Indefinite detentionIndefinite detention typically arises in circumstances where a person is held in immigration detention and it is not possible to remove them from Australia. In recent years a number of applicants who have alleged indefinite detention have had mixed success in obtaining writs of habeus corpus for their release (see for example my post about ALJ20). Those applications had to grapple with Al-Kateb v Godwin (2004) 219 CLR 562 which was authority for the lawfulness of indefinite detention.

The issue arises from the operation of sections 189(1) and 196(1) of the Migration Act dealing with the long term detention of unlawful non-citizens. Those sections, paraphrasing, require the detention of unlawful non-citizens but only until they are either: (a) granted a visa; or (b) removed from Australia. In the case of the latter there is a duty that the removal happen as soon as practicable.

November 2023 – NZYQ

NZYQ is a Rohingya muslim man who arrived in Australia by boat in 2012. While he was in the community on a bridging visa he committed a sexual offence against a child to which he pleaded guilty and was sentenced to 5 years imprisonment. He applied for a protection visa from jail. He was found to have a well founded fear of being returned to Myanmar, he was also found to be a danger to the Australian community. The result was that his protection visa was denied.

As a result, he found himself the subject of indefinite detention because he couldn’t be sent back to Myanmar and the effect of the conviction was that no other country in the world that would offer him resettlement. 

The Constitutional issue

All lawyers know that constitutional law is complicated. So, I am making a gross oversimplification by saying that at the heart of this decision is the difference between punishment (which can only be ordered by a court) and administrative detention. A recent example of how this works was the finding that it was an invalid use of power for the executive to administratively put an end to someone’s citizenship in some circumstances (see the Alexander case).

In NZYQ v Minister for Immigration, Citizenship and Multicultural Affairs [2023] HCA 37, the High Court found that the statement in Al-Kateb that detention was non-punitive was incomplete. The Court found:

The application of the principle in Lim, although ultimately directed to a single question of characterisation (whether the power is properly characterised as punitive), requires an assessment of both means and ends, and the relationship between the two.[52] Applying that principle in circumstances where there is no real prospect of the removal of the alien from Australia becoming practicable in the reasonably foreseeable future, it cannot be said that, objectively determined, the “purpose of the detention is to make the alien available for deportation” or “to prevent the alien from entering Australia or the Australian community” pending the making of a decision as to whether or not they will be allowed entry.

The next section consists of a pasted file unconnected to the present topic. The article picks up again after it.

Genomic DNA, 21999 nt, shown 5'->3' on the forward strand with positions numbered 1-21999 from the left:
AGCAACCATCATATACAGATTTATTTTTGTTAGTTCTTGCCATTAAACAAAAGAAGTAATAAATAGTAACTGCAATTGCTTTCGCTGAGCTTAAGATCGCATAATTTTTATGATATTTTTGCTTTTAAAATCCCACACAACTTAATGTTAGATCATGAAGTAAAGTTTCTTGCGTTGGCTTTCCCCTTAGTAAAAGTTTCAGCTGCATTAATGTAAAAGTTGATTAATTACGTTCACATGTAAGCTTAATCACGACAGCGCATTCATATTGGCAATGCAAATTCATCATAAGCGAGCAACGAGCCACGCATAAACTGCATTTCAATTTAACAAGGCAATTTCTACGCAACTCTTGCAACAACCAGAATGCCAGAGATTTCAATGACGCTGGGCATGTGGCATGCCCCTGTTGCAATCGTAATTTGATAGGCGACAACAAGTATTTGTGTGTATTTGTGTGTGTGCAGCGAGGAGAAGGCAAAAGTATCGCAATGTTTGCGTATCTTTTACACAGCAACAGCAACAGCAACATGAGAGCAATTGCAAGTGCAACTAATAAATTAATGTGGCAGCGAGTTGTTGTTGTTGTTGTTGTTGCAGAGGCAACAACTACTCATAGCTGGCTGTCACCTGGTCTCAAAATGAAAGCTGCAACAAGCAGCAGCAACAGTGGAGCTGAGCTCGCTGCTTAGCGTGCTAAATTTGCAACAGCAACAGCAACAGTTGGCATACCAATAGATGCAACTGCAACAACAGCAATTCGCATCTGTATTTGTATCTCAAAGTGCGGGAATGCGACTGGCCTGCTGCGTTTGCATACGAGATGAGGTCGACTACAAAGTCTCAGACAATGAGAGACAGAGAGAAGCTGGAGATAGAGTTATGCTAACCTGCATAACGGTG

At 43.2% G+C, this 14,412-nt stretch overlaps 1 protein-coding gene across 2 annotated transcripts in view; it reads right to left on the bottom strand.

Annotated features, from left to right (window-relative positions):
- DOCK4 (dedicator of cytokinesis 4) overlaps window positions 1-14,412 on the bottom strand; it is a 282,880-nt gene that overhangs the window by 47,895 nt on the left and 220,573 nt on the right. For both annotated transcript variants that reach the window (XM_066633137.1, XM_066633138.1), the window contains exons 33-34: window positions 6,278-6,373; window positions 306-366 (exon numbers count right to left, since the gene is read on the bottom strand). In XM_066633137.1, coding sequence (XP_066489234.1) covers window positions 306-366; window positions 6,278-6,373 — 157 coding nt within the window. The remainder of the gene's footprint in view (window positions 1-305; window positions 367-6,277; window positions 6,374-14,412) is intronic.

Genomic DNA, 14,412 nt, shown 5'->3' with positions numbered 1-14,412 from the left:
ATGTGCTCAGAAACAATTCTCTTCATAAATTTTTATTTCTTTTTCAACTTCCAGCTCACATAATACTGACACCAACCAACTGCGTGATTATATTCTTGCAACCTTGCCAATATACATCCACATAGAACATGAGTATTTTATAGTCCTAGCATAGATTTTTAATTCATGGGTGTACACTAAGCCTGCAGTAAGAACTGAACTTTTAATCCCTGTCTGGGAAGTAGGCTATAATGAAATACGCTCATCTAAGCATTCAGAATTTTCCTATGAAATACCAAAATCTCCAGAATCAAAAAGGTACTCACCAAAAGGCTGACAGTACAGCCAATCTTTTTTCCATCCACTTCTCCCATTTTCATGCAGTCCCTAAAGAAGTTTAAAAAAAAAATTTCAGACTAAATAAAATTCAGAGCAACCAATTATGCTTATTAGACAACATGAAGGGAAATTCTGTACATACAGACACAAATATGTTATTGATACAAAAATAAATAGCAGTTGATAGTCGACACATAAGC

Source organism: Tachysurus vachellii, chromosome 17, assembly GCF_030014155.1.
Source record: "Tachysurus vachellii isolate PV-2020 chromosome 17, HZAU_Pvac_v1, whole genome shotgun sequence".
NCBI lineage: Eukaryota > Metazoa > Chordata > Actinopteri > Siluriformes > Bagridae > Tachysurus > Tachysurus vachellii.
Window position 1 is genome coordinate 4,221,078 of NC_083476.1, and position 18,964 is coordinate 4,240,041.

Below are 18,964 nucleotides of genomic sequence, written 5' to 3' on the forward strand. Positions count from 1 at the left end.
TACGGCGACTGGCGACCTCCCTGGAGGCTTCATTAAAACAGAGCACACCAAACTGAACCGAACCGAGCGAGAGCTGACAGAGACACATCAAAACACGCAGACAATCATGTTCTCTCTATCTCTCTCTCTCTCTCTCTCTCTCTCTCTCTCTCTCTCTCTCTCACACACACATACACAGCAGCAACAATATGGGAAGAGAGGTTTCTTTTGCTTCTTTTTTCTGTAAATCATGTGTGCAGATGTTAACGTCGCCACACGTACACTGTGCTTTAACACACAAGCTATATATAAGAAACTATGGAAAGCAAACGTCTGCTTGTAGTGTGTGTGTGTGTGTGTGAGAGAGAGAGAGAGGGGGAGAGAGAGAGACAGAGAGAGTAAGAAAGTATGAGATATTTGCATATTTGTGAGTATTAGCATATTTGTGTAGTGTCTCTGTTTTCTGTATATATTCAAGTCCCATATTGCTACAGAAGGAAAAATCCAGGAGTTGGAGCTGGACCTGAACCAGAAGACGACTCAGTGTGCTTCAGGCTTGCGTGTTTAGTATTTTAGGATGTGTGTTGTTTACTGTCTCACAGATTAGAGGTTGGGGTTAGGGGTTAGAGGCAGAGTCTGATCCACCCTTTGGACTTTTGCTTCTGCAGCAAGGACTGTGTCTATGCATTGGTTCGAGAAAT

Accordingly, that purpose can’t be made out when there simply isn’t any real prospect of achieving removal from Australia.”

The result – no basis for indefinite detention

[71] The consequence of ss 189(1) and 196(1) of the Migration Act not validly applying to authorise the continuation of the plaintiff’s detention at the end of the hearing on 8 November 2023 is that the sole statutory basis relied on by the defendants for the continuation of his detention fell away and the plaintiff was entitled to his common law liberty. 

[72] Release from unlawful detention is not to be equated with a grant of a right to remain in Australia. Unless the plaintiff is granted such a right under the Migration Act, the plaintiff remains vulnerable to removal under s 198. Issuing of a writ of habeas corpus would not prevent re‑detention of the plaintiff under ss 189(1) and 196(1) of the Migration Act in the future if, and when, a state of facts comes to exist giving rise to a real prospect of the plaintiff’s removal from Australia becoming practicable in the reasonably foreseeable future. Nor would grant of that relief prevent detention of the plaintiff on some other applicable statutory basis, such as under a law providing for preventive detention of a child sex offender who presents an unacceptable risk of reoffending if released from custody.

So, a writ of habeas corpus requiring the release of NZYQ was issued forthwith. Of course we all know that the decision has generated lots of debate in the media and in parliament about releasing unsupervised non-citizen criminals into the community.

Creative commons acknowledgement for the photograph

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